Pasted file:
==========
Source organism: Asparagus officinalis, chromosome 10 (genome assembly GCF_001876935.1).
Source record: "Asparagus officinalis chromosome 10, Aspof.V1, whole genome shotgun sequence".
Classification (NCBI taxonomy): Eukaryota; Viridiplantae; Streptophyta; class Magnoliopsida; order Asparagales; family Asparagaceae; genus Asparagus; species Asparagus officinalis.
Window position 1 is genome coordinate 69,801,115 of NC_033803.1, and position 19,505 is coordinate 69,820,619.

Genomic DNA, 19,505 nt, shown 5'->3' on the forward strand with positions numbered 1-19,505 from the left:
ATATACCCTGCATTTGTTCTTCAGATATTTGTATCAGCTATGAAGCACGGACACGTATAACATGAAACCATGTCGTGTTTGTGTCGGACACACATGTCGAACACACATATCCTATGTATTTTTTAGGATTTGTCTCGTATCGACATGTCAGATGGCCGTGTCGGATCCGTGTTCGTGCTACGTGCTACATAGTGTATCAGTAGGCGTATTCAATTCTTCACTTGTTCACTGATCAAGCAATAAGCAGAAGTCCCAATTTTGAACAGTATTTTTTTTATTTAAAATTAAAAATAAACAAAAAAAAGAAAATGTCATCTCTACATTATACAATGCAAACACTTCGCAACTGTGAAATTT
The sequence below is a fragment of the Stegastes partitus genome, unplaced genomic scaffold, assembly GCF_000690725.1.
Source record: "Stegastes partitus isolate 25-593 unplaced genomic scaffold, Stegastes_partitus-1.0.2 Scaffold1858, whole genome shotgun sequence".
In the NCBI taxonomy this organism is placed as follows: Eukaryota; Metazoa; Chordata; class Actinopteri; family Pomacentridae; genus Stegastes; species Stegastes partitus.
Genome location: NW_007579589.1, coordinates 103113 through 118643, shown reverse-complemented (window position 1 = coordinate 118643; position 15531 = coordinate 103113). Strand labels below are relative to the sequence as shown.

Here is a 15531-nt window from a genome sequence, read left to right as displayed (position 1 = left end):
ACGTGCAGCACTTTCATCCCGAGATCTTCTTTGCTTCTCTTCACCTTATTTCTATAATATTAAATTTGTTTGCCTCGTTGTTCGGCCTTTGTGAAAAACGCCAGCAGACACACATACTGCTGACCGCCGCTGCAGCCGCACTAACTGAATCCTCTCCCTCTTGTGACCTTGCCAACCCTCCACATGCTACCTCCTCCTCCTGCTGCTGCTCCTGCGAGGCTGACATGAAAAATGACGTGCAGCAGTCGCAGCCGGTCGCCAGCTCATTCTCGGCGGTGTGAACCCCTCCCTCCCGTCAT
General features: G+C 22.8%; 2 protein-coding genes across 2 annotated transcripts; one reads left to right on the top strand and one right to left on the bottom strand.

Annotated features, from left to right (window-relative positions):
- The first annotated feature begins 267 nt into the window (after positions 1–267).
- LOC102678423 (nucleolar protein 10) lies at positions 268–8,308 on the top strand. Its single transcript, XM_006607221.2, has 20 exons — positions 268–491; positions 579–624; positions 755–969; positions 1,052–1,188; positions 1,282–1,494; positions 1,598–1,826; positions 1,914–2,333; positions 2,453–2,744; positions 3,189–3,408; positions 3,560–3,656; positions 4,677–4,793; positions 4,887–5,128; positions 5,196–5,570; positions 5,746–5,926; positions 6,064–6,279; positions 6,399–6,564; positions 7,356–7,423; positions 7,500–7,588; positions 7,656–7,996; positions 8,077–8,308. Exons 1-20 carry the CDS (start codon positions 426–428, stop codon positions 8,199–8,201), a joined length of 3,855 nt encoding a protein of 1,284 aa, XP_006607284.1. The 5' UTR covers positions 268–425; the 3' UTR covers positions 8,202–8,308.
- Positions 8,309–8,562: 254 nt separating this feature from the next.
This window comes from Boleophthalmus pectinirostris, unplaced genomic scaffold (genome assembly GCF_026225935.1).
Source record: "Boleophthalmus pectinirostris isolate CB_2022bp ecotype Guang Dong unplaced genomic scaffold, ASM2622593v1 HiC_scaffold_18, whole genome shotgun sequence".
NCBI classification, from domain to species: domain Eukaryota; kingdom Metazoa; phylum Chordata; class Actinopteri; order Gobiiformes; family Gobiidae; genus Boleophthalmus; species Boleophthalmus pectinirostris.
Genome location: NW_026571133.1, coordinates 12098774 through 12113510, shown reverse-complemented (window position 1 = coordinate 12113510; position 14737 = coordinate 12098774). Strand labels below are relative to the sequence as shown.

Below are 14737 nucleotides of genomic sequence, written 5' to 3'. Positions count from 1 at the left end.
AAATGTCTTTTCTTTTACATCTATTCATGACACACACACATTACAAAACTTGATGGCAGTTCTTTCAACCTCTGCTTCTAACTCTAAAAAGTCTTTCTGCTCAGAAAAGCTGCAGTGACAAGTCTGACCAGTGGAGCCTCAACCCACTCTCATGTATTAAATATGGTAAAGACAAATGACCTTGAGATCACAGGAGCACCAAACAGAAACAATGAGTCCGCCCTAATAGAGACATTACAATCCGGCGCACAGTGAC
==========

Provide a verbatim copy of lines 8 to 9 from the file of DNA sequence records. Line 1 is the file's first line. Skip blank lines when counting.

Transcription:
Source record: "Stegastes partitus isolate 25-593 unplaced genomic scaffold, Stegastes_partitus-1.0.2 Scaffold1858, whole genome shotgun sequence".
In the NCBI taxonomy this organism is placed as follows: Eukaryota; Metazoa; Chordata; class Actinopteri; family Pomacentridae; genus Stegastes; species Stegastes partitus.